While those of us in the West do not aspire to the milky white complexions so desired in the Far East or even the pale skins so preferred in India and the Middle East, nevertheless, there are many of us who would like to lighten patches of dark or pigmented skin. The past few years as seen a massive growth in the sale of skin whitening products but do these treatments actually work?
A history of skin whitening
Applying treatments to lighten the skin is not a modern invention or new desire – it has been going on for centuries, particularly in Asian, Latin American, African and Middle Eastern cultures. For example, the world-renowned geishas had famously whitened faces whilst the Chinese were recorded as eating ground up pearls to try and lighten their skin. Even today, the cultural bias is so strong that in some countries like Brazil, the Dominican Republic, Vietnam and India, your chances of being hired for a job was higher if you were fairer-skinned.
Even in Europe in the last century, pale skin was considered the standard of beauty and women went to great lengths to keep their complexions fair. So strong was this desire that women often resorted to using products with dangerous ingredients in them, such as toxic mercury and arsenic and poisonous hydroquinone. Even as late as the 1950’s a skin whitening soap with mercury, carboxlic acid and phenol-hydroquinone was being marketed, with sales reaching billions of US dollars.
A growing market
Today, skin whitening is a market worth billions and the number of skin whitening lotions, creams, soaps and even pills has increased. This has been helped by endorsement and promotion by celebrities and by the phenomenon becoming a fashion or household trend. Even in the West where a tanned look is preferred over milky white skin, there is still a demand for products that can correct hyperpigmentation and dark spots or dark acne scars.
Melanin – the key to all pigmentation problems
All skin – no matter what race or type – contains melanin, the pigment which gives your skin its colour. The more melanin you have, the darker your skin looks. Certain parts of the body may have higher concentrations of melanin and therefore appear to look darker. Freckles, for example, are simply small, concentrated areas of increased melanin production and they can occur in people of all races and skin types. Melanin actually as a protective function as it absorbs harmful UV rays, therefore providing protection against skin damage from the sun. In fact, melanocytes will increase their production of melanin in direct response to sun exposure – in effect, this is what tanning is.
Melanin is produced by melanocyte cells and its production is triggered by the enzyme, tyrosinase. Therefore, one way to control melanin production and therefore how much pigmentation is displayed in the skin is to control tyrosinase activity. Reduce the activity of this enzyme and you will reduce pigmentation.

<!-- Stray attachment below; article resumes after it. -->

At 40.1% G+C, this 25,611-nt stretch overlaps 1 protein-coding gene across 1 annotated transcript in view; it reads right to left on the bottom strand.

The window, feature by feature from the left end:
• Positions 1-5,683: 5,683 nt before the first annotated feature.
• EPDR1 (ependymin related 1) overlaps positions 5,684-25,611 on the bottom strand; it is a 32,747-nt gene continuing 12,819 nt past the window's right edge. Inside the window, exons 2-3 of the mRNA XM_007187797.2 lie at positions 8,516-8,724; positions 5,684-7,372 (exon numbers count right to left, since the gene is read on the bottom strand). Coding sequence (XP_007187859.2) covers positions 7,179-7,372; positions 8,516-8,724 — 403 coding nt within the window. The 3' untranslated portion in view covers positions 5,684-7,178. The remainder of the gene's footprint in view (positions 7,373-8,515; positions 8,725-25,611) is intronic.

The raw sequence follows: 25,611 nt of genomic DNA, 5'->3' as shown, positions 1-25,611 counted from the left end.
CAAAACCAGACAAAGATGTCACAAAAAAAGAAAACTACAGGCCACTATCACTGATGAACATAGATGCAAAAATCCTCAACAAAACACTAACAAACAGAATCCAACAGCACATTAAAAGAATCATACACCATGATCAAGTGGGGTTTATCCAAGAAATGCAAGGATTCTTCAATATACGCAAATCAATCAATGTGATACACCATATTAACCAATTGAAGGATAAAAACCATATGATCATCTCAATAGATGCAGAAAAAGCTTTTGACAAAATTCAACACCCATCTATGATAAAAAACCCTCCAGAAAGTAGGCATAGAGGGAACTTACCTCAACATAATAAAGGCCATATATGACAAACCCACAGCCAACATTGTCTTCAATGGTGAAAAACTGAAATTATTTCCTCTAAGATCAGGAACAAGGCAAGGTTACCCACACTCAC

Dark discolouration of the skin is caused by hyper pigmentation due to skin trauma. This skin trauma can be caused by a variety of things, such as friction, injury, insect bites and can affect any person and skin type, regardless of race. Even when the injury has healed, local areas of darker pigmentation remain. Naturally, the darker your basal skin tone, the darker the hyper pigmentation. Alternatively, dark skin discolouration can be caused by hormonal imbalances – these stimulate overactive melanocytes, which result in acne, age spots, freckles and melasma. These kinds of dark spots in particular are easily aggravated by sun exposure.
How skin whitening products work
Skin whitening products therefore work by counteracting the activity of tyrosinase, thereby limiting and slowing down the melanocytes’ production of melanin. In addition, they have an exfoliating action, inducing a mild skin peeling to help slough away the top layer of dead, dull skin cells and revealing the fresher and lighter-coloured skin layer underneath.
Contrary to what many people believe, skin whitening is not a fast process. You cannot lighten your skin or reduce pigmented areas overnight. It usually takes a long period of prolonged use. The darker your skin, the longer it will take. In addition, skin whitening is not permanent’ but requires ongoing maintenance treatments and applications to maintain the lighter colour. The amount required is minimal but it has to be maintained. This is especially true if you continue to go in the sun regularly. And remember, without using sunscreen consistently and thoroughly, skin whitening is futile as every exposure to the sun’s harmful UV rays will be undoing any improvements achieved by the skin whitening cream.
Finally, it is worth noting that skin whitening creams do not work for every individual – results can vary. In fact, some people with sensitive skin may notice more sun sensitivity and irritation when using a skin whitening product. Thus, it may be necessary to try out various brands and different types of whitening products before finding one that is suitable to your skin type.